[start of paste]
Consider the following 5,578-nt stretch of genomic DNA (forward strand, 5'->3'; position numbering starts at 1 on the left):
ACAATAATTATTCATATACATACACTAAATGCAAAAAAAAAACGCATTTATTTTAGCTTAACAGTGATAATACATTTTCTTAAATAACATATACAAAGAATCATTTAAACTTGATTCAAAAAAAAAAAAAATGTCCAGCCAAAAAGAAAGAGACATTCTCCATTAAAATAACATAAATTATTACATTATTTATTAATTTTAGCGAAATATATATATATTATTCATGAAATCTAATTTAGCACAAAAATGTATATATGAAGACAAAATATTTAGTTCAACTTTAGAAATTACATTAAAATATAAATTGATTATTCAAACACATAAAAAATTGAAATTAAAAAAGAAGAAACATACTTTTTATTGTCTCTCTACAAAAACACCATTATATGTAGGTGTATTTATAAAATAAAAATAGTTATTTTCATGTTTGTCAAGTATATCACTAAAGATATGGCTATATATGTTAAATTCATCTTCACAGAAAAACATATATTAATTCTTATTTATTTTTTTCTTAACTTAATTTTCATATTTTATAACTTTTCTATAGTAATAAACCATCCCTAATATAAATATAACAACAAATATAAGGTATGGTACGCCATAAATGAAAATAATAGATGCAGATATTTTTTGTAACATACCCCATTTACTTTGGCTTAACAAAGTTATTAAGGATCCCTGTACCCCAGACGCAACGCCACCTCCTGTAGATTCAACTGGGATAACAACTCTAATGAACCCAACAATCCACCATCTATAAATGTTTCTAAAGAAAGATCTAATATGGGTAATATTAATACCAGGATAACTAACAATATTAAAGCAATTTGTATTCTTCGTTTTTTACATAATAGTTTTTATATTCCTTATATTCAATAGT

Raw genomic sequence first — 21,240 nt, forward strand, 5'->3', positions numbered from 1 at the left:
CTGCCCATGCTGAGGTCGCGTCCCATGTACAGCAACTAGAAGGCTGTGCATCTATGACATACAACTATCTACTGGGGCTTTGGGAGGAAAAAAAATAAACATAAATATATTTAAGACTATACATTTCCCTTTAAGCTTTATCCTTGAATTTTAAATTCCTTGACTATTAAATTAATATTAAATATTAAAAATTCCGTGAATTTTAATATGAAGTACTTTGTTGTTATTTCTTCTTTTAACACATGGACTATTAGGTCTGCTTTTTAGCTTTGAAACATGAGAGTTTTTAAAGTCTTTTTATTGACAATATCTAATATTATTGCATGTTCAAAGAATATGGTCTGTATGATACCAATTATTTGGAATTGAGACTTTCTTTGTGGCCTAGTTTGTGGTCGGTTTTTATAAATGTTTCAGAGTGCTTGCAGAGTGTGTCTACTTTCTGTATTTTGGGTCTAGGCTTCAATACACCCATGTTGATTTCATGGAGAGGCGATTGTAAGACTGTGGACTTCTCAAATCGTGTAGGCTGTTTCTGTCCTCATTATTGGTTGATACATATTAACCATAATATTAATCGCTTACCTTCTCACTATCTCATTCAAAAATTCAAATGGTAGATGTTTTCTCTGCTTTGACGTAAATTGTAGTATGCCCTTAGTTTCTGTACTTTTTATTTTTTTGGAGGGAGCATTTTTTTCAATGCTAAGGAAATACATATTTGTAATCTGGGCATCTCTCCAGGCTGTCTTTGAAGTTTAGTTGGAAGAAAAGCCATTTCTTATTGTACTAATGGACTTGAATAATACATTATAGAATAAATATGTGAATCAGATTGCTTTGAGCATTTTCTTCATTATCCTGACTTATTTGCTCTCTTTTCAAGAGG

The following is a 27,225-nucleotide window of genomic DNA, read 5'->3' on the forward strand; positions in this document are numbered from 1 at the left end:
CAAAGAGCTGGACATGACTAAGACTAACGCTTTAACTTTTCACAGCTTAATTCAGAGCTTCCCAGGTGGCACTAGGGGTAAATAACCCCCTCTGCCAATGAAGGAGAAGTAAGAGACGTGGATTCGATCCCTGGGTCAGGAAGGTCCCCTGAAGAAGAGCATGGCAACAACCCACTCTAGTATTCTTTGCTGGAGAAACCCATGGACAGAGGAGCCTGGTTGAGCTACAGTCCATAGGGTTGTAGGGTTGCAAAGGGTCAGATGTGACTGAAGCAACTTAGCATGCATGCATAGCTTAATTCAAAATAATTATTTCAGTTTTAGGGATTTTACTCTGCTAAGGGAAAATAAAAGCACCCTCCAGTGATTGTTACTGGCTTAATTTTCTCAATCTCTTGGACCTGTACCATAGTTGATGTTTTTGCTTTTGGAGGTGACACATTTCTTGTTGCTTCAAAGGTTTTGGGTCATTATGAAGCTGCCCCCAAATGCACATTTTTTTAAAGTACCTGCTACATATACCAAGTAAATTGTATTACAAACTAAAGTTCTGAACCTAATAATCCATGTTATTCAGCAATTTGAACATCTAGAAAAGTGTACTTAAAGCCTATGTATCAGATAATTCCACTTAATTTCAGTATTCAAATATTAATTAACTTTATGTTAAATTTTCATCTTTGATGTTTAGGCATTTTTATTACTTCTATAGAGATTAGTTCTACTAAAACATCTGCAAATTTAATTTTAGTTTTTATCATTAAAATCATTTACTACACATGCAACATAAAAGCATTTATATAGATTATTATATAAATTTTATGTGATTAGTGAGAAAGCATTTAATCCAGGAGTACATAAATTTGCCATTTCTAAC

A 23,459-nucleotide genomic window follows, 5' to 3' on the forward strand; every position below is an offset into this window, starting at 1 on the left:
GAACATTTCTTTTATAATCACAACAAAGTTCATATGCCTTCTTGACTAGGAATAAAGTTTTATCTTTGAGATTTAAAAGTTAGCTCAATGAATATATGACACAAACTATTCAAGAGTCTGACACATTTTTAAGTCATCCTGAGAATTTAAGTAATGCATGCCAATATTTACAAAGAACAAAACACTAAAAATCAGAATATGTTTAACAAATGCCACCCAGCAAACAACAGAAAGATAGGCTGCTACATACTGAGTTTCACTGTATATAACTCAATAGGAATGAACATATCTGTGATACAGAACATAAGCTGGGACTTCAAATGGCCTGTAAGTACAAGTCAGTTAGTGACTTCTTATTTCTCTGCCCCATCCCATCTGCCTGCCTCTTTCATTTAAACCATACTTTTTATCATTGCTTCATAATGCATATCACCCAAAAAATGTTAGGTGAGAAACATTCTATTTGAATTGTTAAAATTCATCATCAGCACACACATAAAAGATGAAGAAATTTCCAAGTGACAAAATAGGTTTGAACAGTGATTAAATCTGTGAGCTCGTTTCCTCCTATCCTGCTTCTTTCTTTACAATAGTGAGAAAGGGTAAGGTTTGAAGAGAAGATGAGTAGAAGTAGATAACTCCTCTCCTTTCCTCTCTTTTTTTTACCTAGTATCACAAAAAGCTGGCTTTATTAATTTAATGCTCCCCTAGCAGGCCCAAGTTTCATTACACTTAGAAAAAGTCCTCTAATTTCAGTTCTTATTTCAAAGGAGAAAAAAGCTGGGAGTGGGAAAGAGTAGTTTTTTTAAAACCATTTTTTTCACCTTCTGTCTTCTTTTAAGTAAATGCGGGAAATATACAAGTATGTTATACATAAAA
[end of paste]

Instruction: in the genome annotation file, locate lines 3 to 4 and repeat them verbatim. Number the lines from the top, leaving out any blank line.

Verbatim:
Raw genomic sequence first — 21,240 nt, forward strand, 5'->3', positions numbered from 1 at the left:
CTGCCCATGCTGAGGTCGCGTCCCATGTACAGCAACTAGAAGGCTGTGCATCTATGACATACAACTATCTACTGGGGCTTTGGGAGGAAAAAAAATAAACATAAATATATTTAAGACTATACATTTCCCTTTAAGCTTTATCCTTGAATTTTAAATTCCTTGACTATTAAATTAATATTAAATATTAAAAATTCCGTGAATTTTAATATGAAGTACTTTGTTGTTATTTCTTCTTTTAACACATGGACTATTAGGTCTGCTTTTTAGCTTTGAAACATGAGAGTTTTTAAAGTCTTTTTATTGACAATATCTAATATTATTGCATGTTCAAAGAATATGGTCTGTATGATACCAATTATTTGGAATTGAGACTTTCTTTGTGGCCTAGTTTGTGGTCGGTTTTTATAAATGTTTCAGAGTGCTTGCAGAGTGTGTCTACTTTCTGTATTTTGGGTCTAGGCTTCAATACACCCATGTTGATTTCATGGAGAGGCGATTGTAAGACTGTGGACTTCTCAAATCGTGTAGGCTGTTTCTGTCCTCATTATTGGTTGATACATATTAACCATAATATTAATCGCTTACCTTCTCACTATCTCATTCAAAAATTCAAATGGTAGATGTTTTCTCTGCTTTGACGTAAATTGTAGTATGCCCTTAGTTTCTGTACTTTTTATTTTTTTGGAGGGAGCATTTTTTTCAATGCTAAGGAAATACATATTTGTAATCTGGGCATCTCTCCAGGCTGTCTTTGAAGTTTAGTTGGAAGAAAAGCCATTTCTTATTGTACTAATGGACTTGAATAATACATTATAGAATAAATATGTGAATCAGATTGCTTTGAGCATTTTCTTCATTATCCTGACTTATTTGCTCTCTTTTCAAGAGG